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Log October 31, 2005 Offshore Atlantic City to Cape May, NJ
The jaunt down the coast
from Atlantic City to Cape May was enjoyable. While the weather was brisk
offshore, it was milder than it had been since before Wilma passed. The contrast
between the two ports could not have been greater. Atlantic City was a morgue,
with corpses propped up in front of slot machines. There wasn't even the tinkle
of coins, since all transactions take place on magnetic room key type cards.
The highlight of our
visit was a wonderful anniversary brunch overlooking Raven in the harbor,
with the Atlantic in the distance. That was truly memorable. But we could
have taken a pass on the rest of AC.
Cape May, in contrast,
is a real town. Many of the buildings are historic landmarks dating from the
mid 1800's. After a challenging entrance to Utschs Marina (translation: nearly
running aground) we went to the nearby Lobster
House for an early dinner.
Steve of Staten Island
the Fisherman's Platter, but ordered from the carryout window rather than
the restaurant. You get the same meal for one half the price. It was an easy
decision, since a fire had shut down the dining room at the restaurant and
we had only the carryout option. We sat at a sunny wharf side table next to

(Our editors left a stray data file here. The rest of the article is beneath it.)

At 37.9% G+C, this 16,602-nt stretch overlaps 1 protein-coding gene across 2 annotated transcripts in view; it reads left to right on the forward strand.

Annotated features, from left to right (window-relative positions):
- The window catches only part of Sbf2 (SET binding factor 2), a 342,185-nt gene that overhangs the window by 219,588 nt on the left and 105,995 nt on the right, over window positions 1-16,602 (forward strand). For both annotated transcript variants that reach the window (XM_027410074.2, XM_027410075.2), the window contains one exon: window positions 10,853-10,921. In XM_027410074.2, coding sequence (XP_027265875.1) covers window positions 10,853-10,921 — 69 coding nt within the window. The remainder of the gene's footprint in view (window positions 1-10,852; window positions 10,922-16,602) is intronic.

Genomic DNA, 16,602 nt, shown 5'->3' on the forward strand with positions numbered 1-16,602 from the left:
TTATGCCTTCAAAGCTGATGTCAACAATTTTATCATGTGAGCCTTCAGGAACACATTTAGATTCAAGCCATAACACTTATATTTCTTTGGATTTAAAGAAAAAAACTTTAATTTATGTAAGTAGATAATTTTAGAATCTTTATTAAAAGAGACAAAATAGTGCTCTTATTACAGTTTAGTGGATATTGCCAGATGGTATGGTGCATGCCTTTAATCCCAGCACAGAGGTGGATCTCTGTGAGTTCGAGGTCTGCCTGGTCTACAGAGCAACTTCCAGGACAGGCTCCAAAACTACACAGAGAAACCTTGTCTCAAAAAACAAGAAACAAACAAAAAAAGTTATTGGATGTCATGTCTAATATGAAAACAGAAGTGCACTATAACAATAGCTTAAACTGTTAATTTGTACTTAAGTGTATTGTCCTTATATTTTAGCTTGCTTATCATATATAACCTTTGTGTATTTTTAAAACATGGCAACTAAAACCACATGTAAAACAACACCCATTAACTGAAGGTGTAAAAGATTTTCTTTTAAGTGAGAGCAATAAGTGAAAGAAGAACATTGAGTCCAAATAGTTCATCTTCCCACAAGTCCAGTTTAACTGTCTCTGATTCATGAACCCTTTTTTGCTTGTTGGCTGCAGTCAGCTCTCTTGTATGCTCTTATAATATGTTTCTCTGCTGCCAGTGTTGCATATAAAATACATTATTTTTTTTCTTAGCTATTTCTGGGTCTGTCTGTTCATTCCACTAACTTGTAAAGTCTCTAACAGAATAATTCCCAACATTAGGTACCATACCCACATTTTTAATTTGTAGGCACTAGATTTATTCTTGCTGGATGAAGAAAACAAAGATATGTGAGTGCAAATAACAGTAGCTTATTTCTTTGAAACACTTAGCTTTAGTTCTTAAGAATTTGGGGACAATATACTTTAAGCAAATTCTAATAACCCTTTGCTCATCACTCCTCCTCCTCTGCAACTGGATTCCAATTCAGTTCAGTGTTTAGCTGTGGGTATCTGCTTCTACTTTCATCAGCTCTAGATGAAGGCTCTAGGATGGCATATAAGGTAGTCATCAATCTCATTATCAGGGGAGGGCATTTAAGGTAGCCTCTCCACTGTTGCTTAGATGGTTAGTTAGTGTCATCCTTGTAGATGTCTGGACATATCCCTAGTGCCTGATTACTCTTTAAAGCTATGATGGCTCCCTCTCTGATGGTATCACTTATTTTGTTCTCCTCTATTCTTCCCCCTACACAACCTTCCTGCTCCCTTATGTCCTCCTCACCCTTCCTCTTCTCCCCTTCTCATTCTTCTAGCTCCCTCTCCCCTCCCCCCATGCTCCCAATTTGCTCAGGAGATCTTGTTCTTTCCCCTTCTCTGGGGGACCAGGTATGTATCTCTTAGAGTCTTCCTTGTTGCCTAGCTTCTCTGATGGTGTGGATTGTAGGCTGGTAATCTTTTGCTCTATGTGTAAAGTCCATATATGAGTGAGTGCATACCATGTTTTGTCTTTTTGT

foot schooner and consumed fresh oysters, lobster,
shrimp, scallops and beer at bargain prices.
After dinner, we walked
several miles into the heart of the old town. In high season, Cape May would
be a crowded tourist center. But at the end of October, it was quite pleasant.
Our primary destination was The Magic Brain Coffee Shop and wifi access point.
However, it closed minutes before our arrival. Luckily, the nearby Congress
Hall hotel and restaurant/saloon afforded us an internet connection. It was
nice to sit in front of the grand wood burning fireplace and connect with
friends and family. Congress Hall reminded us of a smaller version of the
Grand Hotel on Mackinac Island, with it's Doric columns and rows of rocking
chairs overlooking the water (here the Atlantic).
We decided to stay and
extra day and further explore this unique town. We have not had the chance
to wander and research old towns since the headwaters of the Hudson and we
miss that. Tomorrow, we will leave at very first light for the trip up Delaware
Bay. Since our mast is just a few feet too high to pass under the bridge,
we cannot use the Cape May Canal and must return out the main channel into
the Atlantic and around the cape. This adds many miles and a couple of hours
to the trip and we need an early start to reach the C&D canal before dark
in the short daylight of November.